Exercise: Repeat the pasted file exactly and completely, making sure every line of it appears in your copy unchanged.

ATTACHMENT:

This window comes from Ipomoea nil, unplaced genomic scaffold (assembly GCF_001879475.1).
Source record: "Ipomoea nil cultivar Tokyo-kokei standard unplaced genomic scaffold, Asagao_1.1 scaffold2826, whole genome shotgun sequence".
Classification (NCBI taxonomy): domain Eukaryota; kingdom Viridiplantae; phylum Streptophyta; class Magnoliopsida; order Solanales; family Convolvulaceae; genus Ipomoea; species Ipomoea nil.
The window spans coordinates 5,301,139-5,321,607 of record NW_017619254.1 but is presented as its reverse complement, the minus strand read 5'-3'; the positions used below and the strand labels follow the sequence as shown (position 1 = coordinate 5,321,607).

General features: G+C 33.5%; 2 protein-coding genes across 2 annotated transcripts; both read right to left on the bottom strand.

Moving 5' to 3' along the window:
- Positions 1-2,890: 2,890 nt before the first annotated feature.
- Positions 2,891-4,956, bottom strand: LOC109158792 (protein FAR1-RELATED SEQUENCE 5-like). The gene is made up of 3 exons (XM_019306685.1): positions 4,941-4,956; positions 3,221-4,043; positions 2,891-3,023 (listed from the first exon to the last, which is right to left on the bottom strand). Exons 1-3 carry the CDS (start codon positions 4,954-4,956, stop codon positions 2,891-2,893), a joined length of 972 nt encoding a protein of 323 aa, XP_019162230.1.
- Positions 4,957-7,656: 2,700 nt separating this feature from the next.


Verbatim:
This window comes from Ipomoea nil, unplaced genomic scaffold (assembly GCF_001879475.1).
Source record: "Ipomoea nil cultivar Tokyo-kokei standard unplaced genomic scaffold, Asagao_1.1 scaffold2826, whole genome shotgun sequence".
Classification (NCBI taxonomy): domain Eukaryota; kingdom Viridiplantae; phylum Streptophyta; class Magnoliopsida; order Solanales; family Convolvulaceae; genus Ipomoea; species Ipomoea nil.
The window spans coordinates 5,301,139-5,321,607 of record NW_017619254.1 but is presented as its reverse complement, the minus strand read 5'-3'; the positions used below and the strand labels follow the sequence as shown (position 1 = coordinate 5,321,607).

General features: G+C 33.5%; 2 protein-coding genes across 2 annotated transcripts; both read right to left on the bottom strand.

Moving 5' to 3' along the window:
- Positions 1-2,890: 2,890 nt before the first annotated feature.
- Positions 2,891-4,956, bottom strand: LOC109158792 (protein FAR1-RELATED SEQUENCE 5-like). The gene is made up of 3 exons (XM_019306685.1): positions 4,941-4,956; positions 3,221-4,043; positions 2,891-3,023 (listed from the first exon to the last, which is right to left on the bottom strand). Exons 1-3 carry the CDS (start codon positions 4,954-4,956, stop codon positions 2,891-2,893), a joined length of 972 nt encoding a protein of 323 aa, XP_019162230.1.
- Positions 4,957-7,656: 2,700 nt separating this feature from the next.